Answer

Mobile access management faces same old security problems

How are passwords and access management changing for mobile applications? Does two-factor authentication still make sense when the application is accessed from the cell phone we're texting the second code to?

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Regardless of the platform, passwords continue to be the same old problem creating the same old security headaches -- and risks. It started with mainframes. Then it became an issue with standalone and then networked computers. Web applications and now mobile apps have evolved and the problems are no different. Passwords are the weak link that we can’t seem to get our arms around.

Two-factor authentication is no doubt the answer to many of the traditional password weaknesses. Using two-factor in the context of text messages to the same devices does somewhat defeat the purpose of two-factor.

There are other ways you can implement two-factor with mobile apps. Be it via technologies such as the iPhone 5S’s Touch ID, one-time tokens and the like, two-factor can be implemented in just about any environment.

The technical controls are the easy part. It’s the human factors that are the most challenging.

The bigger question is: How viable is two-factor? Can it really become mainstream?

Based on what I’ve witnessed, the technical controls are the easy part. It’s the human factors that are the most challenging. Is two-factor realistic with your specific users?

Are people going to be willing to take the extra steps required? Will management support that approach? If the users and management don’t really want it, will developers have the incentive to integrate these technologies into their mobile apps?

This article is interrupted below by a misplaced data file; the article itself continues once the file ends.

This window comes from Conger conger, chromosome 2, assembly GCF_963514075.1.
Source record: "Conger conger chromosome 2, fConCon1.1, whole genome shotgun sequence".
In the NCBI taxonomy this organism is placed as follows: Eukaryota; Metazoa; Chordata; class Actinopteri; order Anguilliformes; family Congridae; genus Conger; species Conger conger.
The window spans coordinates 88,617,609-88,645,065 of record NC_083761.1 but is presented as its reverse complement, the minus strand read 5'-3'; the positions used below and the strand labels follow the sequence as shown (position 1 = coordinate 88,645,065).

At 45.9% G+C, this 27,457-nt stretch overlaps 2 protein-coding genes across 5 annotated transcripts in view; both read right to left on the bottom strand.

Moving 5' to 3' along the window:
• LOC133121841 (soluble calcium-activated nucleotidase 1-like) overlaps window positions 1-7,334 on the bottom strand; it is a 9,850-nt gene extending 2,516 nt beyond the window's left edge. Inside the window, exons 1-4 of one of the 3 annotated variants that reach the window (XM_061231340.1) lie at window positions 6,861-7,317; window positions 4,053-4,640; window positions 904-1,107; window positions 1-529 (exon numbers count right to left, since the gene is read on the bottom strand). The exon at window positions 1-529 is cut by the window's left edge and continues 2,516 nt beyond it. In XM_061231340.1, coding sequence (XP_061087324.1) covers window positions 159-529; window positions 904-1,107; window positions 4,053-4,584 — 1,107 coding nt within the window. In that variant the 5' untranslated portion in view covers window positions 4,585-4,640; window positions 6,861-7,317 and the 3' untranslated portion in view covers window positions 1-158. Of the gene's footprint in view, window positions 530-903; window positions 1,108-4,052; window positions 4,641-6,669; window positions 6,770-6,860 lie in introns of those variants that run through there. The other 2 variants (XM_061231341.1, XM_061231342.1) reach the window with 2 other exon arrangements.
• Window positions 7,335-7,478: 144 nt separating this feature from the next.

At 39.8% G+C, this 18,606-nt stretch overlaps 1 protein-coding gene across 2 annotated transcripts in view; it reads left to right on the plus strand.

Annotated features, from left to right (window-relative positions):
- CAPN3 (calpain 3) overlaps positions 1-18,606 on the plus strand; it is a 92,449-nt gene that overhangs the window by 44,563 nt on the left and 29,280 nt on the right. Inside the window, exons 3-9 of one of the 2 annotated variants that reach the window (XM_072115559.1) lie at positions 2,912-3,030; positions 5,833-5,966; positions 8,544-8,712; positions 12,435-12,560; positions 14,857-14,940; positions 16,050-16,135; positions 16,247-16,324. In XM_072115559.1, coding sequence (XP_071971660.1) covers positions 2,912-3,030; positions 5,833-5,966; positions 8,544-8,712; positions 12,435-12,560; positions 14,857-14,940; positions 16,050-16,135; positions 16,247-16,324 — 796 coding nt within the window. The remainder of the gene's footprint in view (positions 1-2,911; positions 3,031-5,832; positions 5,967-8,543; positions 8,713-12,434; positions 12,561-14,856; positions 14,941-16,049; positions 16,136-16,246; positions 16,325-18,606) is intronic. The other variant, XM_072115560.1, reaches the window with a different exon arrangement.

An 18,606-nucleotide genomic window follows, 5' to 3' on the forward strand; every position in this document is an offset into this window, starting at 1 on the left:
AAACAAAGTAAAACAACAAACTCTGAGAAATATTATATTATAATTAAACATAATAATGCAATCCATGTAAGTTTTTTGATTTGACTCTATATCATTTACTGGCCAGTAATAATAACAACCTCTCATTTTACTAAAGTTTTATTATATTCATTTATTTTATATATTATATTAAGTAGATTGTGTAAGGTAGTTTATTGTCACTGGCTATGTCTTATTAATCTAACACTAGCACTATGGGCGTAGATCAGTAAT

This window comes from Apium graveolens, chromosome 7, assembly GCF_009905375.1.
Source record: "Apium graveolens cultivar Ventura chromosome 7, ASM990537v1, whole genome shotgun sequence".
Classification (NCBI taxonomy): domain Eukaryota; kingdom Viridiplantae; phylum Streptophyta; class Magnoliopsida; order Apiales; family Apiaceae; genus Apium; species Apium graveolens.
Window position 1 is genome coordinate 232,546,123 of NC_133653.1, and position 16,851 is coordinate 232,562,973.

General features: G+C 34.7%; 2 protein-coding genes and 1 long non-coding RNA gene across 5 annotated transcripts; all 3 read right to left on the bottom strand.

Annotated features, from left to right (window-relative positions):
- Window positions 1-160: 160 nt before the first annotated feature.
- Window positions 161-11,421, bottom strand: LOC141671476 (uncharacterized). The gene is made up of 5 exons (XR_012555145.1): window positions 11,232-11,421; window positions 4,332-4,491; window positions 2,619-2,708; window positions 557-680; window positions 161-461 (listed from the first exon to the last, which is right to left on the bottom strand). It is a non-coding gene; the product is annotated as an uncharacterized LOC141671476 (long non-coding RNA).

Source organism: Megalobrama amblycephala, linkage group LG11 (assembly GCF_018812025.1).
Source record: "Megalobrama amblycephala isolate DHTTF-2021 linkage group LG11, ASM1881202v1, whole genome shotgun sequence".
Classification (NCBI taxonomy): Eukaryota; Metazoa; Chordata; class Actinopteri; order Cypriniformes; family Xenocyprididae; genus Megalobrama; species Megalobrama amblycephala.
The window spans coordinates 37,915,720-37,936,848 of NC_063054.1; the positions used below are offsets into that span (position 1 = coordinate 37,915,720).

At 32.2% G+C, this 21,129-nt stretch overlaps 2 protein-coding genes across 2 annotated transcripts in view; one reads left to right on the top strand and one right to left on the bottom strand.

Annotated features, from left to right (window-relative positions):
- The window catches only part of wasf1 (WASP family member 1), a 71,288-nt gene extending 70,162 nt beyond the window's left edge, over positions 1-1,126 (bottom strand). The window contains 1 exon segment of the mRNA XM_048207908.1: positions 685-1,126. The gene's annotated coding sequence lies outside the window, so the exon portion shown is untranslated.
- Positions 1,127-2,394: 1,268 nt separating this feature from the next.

The thing we have to remember is that human beings are going to take the path of least resistance with security. It’s really that simple. Be it with operating systems, Web applications, or mobile apps, when it comes to mobile access management, two-factor authentication looks great on paper. The vendor marketers are proud to flaunt it as the solution to your security woes. But unless and until users, developers and other stakeholders truly see the value, we’ll continue down the path of good old fashioned, often weak passwords.

Until we start seeing more authentication options built into the hardware like Apple has done with Touch ID -- similar to how unified extensible firmware interface (UEFI) is replacing the traditional PC BIOS and vendor solutions like Intel’s Anti-Theft technology are integrated into certain PC hardware -- I’m not convinced two-factor is going to make much of a splash with mobile apps.

This was first published in February 2014

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